On the flip side, it's working with PEOPLE that makes this all work. I believe we can each find at least one thing lovable about someone we don't know or don't get along with very well. And as you work with people whom you know even better and have a better mesh with, the lovable traits rack up. When you live to see what's lovable about a person - not just what drives you crazy or makes you furious - like this, it then makes those you know you love such a pleasure...!
There's been a LOT to love about Watford and the people I've lived & worked with here at Stanborough Park Church SINCE MY FIRST DAY HERE.
I started to fall in love with this place and its people in October. I don't remember the date but I remember it was a Tuesday night when we were cleaning up in the kitchen after Pastor Boyle's Tuesday Talk. I like it that I can't remember every single detail. It makes the one thing I vividly remember more magical. The one thing was that someone made me laugh (not the first time), but a scale got tipped somewhere inside and more laughter started to come - I bent in half and came back up still laughing. I was no longer laughing just at the joke - I was laughing for the feeling of joy bubbling up inside of me again. Not all laughter is the same... Something began to change for me that night. That is one memory that did not get lost in the rush. Afterwards I started loosening up, hugs and conversation once more seemed natural to me a little at a time. I wondered what had been my problem for so long...
And now I'm leaving in 3 weeks.
While I've been content to let life at Andrews University continue without me and to know the dramas through Facebook, I never didn't miss my people from back home and I never didn't wish I could be there for both their struggles and shining moments, of which there's been a lot this year...
I'll get to see them again soon in a slow trickle through the summer and then BOOM school starts at the end of August - woohoo! I'm ready to face classes again at last. But while I'm biting the bit to return to what's familiar, I know it will never be the same as it was. It's one thing to hear about the drama through the internet, but it's another thing to return and BE in the effects of said drama. Tear.
When I leave here, the lives of more people I love and the events of a place I don't yet know how badly I'll miss (it WILL be badly) will be going on without me and once more, Facebook/Skype will be all I've got to stay in touch and share love with. Tear.
And then Sabbath morning (April 30) I received an email letting me know my Grammie - who has been on hospice since February - is likely to pass away in the next 2 weeks. Max. Mom and I set a time for me to get on skype so I could say, "I love you," but for a yet-unexplained reason, that fell through and I still haven't seen her since I got the news. Tear. Promise of a future tear.
Right now is another slow burn, but unlike last summer, I don't feel lonely, mistrustful or miserable. I think I feel right now what Paul wrote about:
"We are hard pressed on every side, but not crushed; perplexed but not in despair..."
2 Corinthians 4:8.
I feel perfectly capable about my responsibilities. When I do them, these days, they seem to fly right past me. Yet life is not easy. But life isn't horrible at all. Right now, life feels 6-7 months pregnant with mysteries that will later be solved and promises I know will come true but aren't true yet. Life feels like a heavy backpack, but I know there's nothing in there I don't need, so I don't mind the weight. I'm surrounded by people who love me and I'm returning home to more people who love me and who are anxious to see me.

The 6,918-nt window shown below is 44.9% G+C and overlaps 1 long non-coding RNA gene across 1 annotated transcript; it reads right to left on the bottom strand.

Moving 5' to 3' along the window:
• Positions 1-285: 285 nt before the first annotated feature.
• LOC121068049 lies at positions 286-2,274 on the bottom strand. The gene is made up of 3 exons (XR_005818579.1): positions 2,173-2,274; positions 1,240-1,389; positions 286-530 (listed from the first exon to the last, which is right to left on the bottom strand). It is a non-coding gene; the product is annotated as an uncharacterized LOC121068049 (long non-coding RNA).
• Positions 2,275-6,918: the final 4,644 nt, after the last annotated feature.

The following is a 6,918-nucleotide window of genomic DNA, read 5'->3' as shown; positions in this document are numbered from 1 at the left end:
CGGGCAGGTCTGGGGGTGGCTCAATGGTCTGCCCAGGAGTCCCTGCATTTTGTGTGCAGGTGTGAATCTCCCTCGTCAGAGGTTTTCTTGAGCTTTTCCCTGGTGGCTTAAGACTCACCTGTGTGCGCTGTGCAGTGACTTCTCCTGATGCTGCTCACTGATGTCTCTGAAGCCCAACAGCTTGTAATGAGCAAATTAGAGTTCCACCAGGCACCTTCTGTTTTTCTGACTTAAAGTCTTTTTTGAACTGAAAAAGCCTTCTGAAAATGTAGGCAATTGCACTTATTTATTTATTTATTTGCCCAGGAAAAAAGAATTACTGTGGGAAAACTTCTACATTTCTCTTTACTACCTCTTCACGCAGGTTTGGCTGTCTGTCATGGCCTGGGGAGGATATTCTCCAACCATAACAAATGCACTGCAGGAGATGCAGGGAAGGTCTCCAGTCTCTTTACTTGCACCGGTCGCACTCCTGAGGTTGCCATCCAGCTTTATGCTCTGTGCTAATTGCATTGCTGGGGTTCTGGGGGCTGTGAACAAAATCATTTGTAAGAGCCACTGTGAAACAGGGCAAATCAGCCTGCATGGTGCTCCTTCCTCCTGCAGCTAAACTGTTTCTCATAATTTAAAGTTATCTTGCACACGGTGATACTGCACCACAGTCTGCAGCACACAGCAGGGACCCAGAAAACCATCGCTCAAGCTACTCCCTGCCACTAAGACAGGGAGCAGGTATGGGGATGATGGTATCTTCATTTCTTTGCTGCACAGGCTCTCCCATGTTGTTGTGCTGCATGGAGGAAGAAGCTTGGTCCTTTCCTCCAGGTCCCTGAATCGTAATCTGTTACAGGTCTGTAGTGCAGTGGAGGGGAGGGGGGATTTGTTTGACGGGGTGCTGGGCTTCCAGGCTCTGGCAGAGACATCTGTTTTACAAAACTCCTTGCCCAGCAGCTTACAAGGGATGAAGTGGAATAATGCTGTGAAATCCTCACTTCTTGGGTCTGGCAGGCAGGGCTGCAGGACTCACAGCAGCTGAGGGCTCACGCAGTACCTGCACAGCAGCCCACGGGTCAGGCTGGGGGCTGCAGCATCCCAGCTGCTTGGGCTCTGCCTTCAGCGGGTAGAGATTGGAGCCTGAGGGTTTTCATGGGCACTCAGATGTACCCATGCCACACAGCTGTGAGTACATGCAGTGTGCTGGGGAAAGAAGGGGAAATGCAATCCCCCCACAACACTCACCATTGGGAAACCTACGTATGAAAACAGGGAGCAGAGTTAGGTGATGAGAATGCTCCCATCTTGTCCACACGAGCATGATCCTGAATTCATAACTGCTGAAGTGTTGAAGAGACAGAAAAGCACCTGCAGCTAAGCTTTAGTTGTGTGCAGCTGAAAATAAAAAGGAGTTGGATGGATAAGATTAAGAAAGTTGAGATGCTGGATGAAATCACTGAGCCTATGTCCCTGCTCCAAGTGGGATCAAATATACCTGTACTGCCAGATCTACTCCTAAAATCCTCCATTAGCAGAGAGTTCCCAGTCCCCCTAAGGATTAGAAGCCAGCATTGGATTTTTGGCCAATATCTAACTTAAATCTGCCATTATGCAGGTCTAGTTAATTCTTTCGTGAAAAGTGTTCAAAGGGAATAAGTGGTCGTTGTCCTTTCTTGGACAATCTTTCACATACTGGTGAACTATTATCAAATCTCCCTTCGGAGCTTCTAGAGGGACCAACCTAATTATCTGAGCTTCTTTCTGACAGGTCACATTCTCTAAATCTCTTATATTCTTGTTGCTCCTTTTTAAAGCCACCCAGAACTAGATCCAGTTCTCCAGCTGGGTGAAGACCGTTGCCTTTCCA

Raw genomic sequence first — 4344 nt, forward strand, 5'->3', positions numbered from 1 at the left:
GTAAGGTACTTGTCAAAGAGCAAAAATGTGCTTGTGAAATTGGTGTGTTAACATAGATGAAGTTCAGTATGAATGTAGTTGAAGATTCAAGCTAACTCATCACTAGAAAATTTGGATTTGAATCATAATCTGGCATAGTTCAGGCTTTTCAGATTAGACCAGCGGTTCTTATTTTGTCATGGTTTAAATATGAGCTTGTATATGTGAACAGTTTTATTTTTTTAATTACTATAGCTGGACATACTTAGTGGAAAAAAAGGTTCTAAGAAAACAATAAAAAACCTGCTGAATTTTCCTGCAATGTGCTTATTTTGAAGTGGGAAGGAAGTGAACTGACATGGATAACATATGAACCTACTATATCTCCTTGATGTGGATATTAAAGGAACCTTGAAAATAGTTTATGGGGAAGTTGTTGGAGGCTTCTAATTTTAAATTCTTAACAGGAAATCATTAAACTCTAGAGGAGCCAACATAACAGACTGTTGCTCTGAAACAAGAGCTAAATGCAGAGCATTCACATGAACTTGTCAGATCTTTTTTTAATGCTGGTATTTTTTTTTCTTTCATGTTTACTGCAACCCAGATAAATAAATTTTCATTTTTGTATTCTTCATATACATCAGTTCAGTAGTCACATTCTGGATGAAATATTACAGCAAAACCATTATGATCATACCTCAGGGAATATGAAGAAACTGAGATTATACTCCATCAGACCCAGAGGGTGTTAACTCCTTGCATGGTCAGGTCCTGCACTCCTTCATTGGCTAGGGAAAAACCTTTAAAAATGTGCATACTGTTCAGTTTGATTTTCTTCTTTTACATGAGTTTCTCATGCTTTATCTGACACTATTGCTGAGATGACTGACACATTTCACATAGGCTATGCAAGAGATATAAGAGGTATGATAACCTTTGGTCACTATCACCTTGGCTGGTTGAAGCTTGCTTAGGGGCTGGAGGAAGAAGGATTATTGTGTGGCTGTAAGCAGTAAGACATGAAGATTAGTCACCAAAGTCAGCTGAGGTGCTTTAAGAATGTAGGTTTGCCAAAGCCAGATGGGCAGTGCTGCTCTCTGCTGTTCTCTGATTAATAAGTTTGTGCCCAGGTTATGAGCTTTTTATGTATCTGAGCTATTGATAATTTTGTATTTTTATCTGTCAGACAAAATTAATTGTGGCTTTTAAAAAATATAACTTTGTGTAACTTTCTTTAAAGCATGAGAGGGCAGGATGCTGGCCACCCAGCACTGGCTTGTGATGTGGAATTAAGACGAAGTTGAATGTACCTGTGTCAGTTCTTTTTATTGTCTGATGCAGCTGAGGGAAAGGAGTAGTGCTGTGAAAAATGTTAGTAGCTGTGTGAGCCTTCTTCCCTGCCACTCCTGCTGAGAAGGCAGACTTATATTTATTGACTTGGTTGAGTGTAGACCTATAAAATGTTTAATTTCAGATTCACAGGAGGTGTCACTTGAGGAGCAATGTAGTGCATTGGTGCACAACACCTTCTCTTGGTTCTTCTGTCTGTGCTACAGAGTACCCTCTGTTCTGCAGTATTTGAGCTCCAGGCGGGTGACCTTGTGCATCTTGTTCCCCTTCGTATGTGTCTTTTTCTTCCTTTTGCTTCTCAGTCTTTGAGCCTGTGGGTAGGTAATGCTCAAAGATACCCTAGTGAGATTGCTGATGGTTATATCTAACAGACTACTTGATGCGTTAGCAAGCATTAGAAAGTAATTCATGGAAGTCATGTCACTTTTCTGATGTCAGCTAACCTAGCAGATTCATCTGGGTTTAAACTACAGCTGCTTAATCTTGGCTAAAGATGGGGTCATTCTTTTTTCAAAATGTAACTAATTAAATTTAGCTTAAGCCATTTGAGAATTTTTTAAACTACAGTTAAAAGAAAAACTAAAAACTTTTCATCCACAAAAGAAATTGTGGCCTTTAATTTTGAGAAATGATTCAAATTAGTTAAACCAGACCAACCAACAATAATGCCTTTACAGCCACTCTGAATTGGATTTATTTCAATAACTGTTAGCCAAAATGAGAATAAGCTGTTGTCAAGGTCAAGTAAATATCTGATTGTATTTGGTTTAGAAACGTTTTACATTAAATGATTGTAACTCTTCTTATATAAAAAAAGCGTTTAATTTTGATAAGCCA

Word has gotten around here that I'm leaving soon (not everyone has Facebook) and nearly everyone has commented on how I must be feeling mixed emotions.
Understatement of the year.
I can only really call it a slow burn.
It's a good burn, but a slow one all the same, and I'm feeling all of it.
It fills me with gratitude for all that's been.
And it pours in a hunger to spend lingering evenings saying goodbye to people but without the pressure of me actually leaving the day after.
You know those memories that feel like a little piece of heaven...
You just forget the world for awhile and enjoy each other...
This slow burn makes me cry with relief when I think of going home soon.
And as I cry, a warm feeling spreads over at the thought that reunion is coming very soon.
Reunion with the people and the places that I just KNOW a part of me somehow feared I'd never see again, since I'd never left them that way before...
ALL OF THIS makes me think how unspeakably wonderful it will be to go to heaven someday. We'll all have each other. No more goodbyes, no more pain, tears, slow burns or distance. No more "it's complicated," no more danger or risk... We'll get to enjoy adventure and know we're safe at the same time. We can rest without shame, because the spirit of frantic busyness has been sent to the abyss. We can shriek and sing for joy and revel in what and who we love - all without shame or worry of how it'll affect one another, because in heaven, all will be as it should be. As it was meant to be. As it will always be at last.
Coming down from those glorious thoughts - which are sometimes just heartbreaking on earth - I'm not in pain. I feel it on the fringes sometimes, I know there'll be crying to do and growing pains and all that, but God has done a new saving work in my hear this year. I'm still a bit tender from some parts of the process, but the dragon scales are gone. A whole big "new leaf" adventure is ahead of me! I'm excited about it :-) God has definitely been a shepherd to me this year. I've been silly and stupid plenty of times. I've needed a lot of leading. I'm grateful He gave me the grace to see my errors so I could try to make it right with people here in England I messed up with and others who aren't in England. I think God has been able to use me this year, because I've been stunned and humbled by how people have responded to my service performance - particularly on certain occasions when I felt very out of shape to do my job. To God be the glory for my successes and second chances. And soon I'll be flying home.
Until then, bring on this slow burn! I know I'll never have these 3 weeks back again...